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Doe v. Brown

United States District Court, D. Maryland

October 31, 2014

JANE DOE, Plaintiff.
v.
NATHAN BROWN, Defendant.

MEMORANDUM AND ORDER RE: DISMISSAL

MARVIN J. GARBIS, District Judge.

The Court has before it Defendant's Response [Document 9], which the Court finds to be a Motion to Dismiss, Defendant's Motion to Add Defendant [Document 11], and the materials submitted relating thereto. The Court finds that a hearing is unnecessary.

A. Dismissal

Defendant Brown seeks dismissal on the grounds that:

1. The Court lacks subject matter jurisdiction over Plaintiff's claims.
2. The Court cannot exercise personal jurisdiction over him because Plaintiff's claims are based upon illegally seized evidence.
3. Plaintiff has failed to state a claim upon which relief can be granted.

The Court shall address the contentions made by Defendant Brown in turn.

1. Subject Matter Jurisdiction

"In order to provide a federal forum for plaintiffs who seek to vindicate federal rights, Congress has conferred on the district courts original jurisdiction in federal-question cases - civil actions that arise under the Constitution, laws, or treaties of the United States." Exxon Mobil Corp. v. Allapattah Servs., Inc. , 545 U.S. 546, 552 (2005); see 28 U.S.C. § 1331. Here, Plaintiff presents claims in Counts I and II under federal statutes, i.e., 18 U.S.C. §§ 2252A, 2255. Therefore, this Court has subject matter jurisdiction. See Smith v. Husband , 376 F.Supp.2d 603, 607 (E.D. Va. 2005) ("Plaintiff sues invoking a federal statute, 18 U.S.C. § 2255, that specifically authorizes a civil suit for the victim of any of several statutes prohibiting child molestation, exploitation, and pornography. Accordingly, the Court has subject matter jurisdiction based upon the existence of a federal question."); see also Arbaugh v. Y & H Corp. , 546 U.S. 500, 503 (2006).

2. Personal Jurisdiction

Defendant Brown contends that the Court lacks personal jurisdiction over him because the Plaintiff's claims are based upon illegally seized evidence. Defendant Brown does not provide any authority - and the Court is aware of none - supporting his position that an illegal seizure of evidence by law enforcement would adversely affect a court's ability to exercise personal jurisdiction over a defendant in a civil action brought by the victim of that individual's alleged criminal actions. Cf. Townes v. City of New York , 176 F.3d 138, 145 (2d Cir. 1999) ("The fruit of the poisonous tree doctrine cannot link the unreasonable seizure and search to Townes's conviction and incarceration because this evidentiary doctrine is inapplicable to civil § 1983 actions. The fruit of the poisonous tree doctrine is an evidentiary rule that operates in the context of criminal procedure." (citations omitted)).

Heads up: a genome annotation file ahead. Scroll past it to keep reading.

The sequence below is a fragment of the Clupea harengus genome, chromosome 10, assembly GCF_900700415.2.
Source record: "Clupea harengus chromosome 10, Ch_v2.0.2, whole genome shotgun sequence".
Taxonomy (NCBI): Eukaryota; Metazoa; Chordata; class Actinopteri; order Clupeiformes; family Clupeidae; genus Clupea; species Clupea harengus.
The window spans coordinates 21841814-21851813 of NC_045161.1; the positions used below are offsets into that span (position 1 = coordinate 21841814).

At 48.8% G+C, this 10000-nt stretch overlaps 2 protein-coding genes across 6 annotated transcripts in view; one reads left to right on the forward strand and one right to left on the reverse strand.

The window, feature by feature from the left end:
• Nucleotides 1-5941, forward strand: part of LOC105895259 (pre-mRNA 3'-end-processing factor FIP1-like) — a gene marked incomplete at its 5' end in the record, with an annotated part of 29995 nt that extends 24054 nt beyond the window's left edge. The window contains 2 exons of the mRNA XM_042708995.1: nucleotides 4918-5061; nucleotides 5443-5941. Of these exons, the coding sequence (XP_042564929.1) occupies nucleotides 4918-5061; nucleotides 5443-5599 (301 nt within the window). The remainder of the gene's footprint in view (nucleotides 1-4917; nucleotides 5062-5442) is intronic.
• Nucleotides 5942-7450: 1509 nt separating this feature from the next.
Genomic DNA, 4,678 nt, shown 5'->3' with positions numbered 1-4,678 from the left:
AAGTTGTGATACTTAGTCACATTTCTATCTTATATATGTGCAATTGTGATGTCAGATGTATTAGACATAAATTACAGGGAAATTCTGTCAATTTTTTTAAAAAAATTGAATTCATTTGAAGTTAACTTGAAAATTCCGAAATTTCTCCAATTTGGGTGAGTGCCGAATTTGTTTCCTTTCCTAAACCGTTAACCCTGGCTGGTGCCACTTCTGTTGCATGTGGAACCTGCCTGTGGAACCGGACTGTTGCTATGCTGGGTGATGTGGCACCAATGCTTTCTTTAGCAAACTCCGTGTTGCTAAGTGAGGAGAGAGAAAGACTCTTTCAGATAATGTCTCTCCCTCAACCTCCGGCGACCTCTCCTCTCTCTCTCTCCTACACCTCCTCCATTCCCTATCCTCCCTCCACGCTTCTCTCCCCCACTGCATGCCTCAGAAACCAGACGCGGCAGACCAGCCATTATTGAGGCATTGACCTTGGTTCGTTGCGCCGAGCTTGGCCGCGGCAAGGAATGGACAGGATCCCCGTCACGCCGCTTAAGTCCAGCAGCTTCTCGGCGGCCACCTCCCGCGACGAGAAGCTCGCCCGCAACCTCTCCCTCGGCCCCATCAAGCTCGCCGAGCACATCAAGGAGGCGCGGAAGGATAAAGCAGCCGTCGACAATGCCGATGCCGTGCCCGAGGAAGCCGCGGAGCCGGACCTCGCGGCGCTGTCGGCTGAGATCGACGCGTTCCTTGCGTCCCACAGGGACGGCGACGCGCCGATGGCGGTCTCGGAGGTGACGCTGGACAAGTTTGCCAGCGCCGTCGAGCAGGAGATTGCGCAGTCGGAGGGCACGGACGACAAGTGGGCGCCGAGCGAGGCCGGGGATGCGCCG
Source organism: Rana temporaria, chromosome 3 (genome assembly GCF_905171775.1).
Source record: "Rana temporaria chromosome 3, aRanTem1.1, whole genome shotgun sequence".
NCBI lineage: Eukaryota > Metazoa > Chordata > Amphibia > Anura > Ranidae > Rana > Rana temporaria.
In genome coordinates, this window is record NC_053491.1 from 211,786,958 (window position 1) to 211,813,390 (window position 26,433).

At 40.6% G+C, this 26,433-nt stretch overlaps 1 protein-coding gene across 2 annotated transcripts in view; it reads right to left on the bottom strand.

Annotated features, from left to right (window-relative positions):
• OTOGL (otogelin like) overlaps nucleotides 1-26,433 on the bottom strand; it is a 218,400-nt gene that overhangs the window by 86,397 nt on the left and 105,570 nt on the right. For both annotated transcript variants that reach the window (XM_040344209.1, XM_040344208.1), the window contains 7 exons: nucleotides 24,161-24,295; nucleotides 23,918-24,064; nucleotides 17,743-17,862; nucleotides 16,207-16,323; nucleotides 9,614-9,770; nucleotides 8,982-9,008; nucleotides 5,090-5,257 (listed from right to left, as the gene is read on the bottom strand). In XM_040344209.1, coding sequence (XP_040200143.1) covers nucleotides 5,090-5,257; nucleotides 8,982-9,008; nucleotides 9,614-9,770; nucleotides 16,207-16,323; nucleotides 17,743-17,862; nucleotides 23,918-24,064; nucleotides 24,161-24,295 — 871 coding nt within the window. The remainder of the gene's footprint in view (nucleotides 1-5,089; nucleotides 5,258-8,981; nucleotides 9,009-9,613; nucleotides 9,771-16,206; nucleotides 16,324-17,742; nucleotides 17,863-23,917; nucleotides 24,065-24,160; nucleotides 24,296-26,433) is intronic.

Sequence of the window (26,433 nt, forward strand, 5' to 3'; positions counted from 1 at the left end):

3. Failure to State a Claim

To avoid dismissal for failure to state a claim, a complaint need only contain "a short and plain statement of the claim showing that the pleader is entitled to relief, ' in order to give the defendant fair notice of what the... claim is and the grounds upon which it rests.'" Bell Atl. Corp. v. Twombly , 550 U.S. 544, 555 (2007) (alteration in original) (citations omitted). "[O]nly a complaint that states a plausible claim for relief survives a motion to dismiss." Ashcroft v. Iqbal , 556 U.S. 662, 679 (2009). "Determining whether a complaint states a ...


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